There are a few select methods of determining the requirements for an expansion loop – both for design and layout. These range from the simplistic to the exhaustive; it depends on the intent, thus alluding to my query.
For a rough check: a simple built-in beam or guided cantilever method would suffice. This entails reducing the piping configuration and your expansion loop to a series of free body diagrams about the guides and anchors.
For a less rough check: using “Spielvogel” piping stress charts / shapes would yield a satisfactory indication of where you are heading in terms of your strategy to replace the EJ.
For a pretty accurate check: use formal stress analysis software to determine code requirements, loadings; thus being exhaustive, responsible and safe.
You may glean a bit more from these references:http://www.eng-tips.com/viewthread.cfm? ... 902&page=7http://thermacor.com/downloads/document ... -4_001.pdfhttp://books.google.co.za/books?id=mvaJ ... &q&f=false
The reason for asking whether an expansion loop is necessary alludes to the oft, over-reliance on flexibility to provide unnecessary solutions. When considering thermal expansion and secondary stresses there are three routes a) if permissible, let the equipment simply accept the load, b) provide additional flexibility to reduce the load, c) provide additional stiffness to transfer the load to supports, civils or structures. The last would invariably include correctly placed anchors and stops, and heavier support structures.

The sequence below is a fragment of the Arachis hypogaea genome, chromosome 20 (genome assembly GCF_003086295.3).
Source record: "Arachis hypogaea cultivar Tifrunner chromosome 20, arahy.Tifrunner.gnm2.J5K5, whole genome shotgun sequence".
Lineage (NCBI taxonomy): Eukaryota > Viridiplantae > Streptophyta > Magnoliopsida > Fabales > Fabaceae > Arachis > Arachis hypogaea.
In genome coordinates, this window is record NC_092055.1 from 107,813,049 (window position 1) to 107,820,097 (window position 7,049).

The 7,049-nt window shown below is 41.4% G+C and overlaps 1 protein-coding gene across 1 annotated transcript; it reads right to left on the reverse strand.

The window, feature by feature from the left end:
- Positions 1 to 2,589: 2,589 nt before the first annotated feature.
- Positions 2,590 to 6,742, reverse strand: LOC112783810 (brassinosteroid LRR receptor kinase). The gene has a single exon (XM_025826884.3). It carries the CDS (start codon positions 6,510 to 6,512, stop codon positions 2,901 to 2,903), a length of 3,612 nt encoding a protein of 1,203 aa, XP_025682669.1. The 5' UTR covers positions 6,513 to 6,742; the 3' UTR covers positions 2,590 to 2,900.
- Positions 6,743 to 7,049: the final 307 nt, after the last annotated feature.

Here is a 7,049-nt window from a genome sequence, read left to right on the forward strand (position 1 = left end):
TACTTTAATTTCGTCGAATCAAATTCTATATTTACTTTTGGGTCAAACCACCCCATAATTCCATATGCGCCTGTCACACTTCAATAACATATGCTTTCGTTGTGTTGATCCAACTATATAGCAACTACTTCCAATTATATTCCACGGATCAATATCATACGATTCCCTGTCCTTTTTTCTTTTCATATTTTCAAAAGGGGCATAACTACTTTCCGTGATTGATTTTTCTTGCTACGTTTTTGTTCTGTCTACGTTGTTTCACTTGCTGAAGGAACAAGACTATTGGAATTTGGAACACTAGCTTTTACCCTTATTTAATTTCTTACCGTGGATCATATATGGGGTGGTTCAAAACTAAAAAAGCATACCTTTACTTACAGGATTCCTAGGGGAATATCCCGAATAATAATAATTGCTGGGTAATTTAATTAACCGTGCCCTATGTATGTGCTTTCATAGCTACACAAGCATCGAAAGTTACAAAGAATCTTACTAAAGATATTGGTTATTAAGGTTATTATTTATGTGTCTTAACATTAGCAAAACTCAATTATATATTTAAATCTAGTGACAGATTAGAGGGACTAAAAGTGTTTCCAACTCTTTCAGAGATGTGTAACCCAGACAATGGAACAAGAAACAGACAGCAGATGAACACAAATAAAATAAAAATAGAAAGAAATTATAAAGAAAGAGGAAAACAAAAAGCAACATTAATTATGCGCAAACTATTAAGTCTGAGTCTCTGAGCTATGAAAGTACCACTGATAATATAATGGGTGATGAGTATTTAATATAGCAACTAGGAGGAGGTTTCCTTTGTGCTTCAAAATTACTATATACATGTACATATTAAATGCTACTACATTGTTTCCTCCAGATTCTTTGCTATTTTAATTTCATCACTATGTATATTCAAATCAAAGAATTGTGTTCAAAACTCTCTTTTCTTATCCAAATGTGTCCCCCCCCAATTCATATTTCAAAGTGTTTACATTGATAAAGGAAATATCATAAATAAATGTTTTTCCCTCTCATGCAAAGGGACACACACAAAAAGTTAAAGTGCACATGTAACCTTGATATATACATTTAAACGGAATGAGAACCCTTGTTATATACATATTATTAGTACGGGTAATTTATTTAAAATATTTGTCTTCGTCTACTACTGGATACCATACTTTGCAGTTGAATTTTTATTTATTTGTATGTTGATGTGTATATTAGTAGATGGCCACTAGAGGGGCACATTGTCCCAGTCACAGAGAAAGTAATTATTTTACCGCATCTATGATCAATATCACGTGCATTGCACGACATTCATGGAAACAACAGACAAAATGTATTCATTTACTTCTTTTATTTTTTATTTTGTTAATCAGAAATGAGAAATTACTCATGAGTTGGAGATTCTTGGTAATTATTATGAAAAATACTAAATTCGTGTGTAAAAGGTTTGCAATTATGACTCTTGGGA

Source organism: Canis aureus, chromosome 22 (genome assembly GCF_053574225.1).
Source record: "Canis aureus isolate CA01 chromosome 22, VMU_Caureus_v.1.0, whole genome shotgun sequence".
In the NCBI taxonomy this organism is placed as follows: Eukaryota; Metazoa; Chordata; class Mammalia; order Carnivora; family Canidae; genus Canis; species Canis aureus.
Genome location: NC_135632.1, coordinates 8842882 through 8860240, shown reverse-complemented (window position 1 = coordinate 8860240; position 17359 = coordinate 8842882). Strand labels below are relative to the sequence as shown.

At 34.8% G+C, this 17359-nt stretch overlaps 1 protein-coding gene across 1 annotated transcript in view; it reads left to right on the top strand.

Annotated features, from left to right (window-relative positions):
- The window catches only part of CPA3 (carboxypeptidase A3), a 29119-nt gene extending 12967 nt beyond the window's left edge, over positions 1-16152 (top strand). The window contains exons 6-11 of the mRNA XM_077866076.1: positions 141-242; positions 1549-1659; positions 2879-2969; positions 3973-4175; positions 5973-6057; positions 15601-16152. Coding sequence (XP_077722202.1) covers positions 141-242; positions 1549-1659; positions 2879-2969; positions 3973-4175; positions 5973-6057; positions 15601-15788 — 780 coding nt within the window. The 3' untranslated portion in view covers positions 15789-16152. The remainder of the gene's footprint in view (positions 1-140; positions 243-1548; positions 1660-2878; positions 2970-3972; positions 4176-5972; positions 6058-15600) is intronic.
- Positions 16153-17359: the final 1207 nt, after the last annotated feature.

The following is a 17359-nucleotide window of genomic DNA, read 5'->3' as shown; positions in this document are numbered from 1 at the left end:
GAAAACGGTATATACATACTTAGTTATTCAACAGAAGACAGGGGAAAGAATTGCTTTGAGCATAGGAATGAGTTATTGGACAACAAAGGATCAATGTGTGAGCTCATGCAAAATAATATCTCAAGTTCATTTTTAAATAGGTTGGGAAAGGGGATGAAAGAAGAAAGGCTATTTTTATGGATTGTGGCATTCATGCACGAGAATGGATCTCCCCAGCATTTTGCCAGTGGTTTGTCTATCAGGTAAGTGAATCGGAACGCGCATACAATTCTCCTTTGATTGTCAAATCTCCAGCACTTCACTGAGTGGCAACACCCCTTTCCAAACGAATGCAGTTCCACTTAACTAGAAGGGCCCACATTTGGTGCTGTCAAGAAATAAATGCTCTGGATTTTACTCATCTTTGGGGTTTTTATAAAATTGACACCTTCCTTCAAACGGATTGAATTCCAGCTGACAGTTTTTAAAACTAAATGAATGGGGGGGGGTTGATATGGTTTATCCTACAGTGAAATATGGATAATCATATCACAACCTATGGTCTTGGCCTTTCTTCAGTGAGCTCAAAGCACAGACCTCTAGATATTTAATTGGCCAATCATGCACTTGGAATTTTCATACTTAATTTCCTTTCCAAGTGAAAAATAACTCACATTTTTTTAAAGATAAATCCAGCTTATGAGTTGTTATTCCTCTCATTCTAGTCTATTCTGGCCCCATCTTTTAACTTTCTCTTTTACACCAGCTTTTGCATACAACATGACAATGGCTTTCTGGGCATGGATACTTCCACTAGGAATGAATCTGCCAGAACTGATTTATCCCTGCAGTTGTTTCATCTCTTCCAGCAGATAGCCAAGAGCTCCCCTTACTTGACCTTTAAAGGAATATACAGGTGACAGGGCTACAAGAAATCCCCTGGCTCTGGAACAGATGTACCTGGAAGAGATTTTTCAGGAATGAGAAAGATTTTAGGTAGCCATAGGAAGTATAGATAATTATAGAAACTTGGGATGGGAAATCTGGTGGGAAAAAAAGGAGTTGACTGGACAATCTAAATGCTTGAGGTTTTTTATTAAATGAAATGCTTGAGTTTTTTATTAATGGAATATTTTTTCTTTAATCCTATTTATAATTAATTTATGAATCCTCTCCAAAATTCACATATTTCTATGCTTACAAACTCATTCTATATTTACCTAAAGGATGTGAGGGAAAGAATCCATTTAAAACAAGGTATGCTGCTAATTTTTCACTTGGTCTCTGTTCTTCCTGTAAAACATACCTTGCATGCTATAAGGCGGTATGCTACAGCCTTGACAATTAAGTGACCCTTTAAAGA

Not being aware of the equipment, it could be assumed that the expansion joint was originally installed to alleviate all loading on the nozzle. If this were the case even additional flexibility i.e. a loop or offset would only reduce the level of loading
I would suggest that you may consider four, rather general, guiding principles when analysing brownfield piping modifications:
1. Don’t tear down a farm fence until you know why it was put up and who put it up in the first place.
2. If it's not for NASA and you’re designing necessarily to 3 decimal places, in practice it aint going to work.
3. Any new component in a piping run, however trivial, equals a new system entirely i.e. the piping's personality changes.
4. Keep the centroid (center of area) of your piping arrangement as far away (offset) from the line drawn between your nozzles
Hopes this helps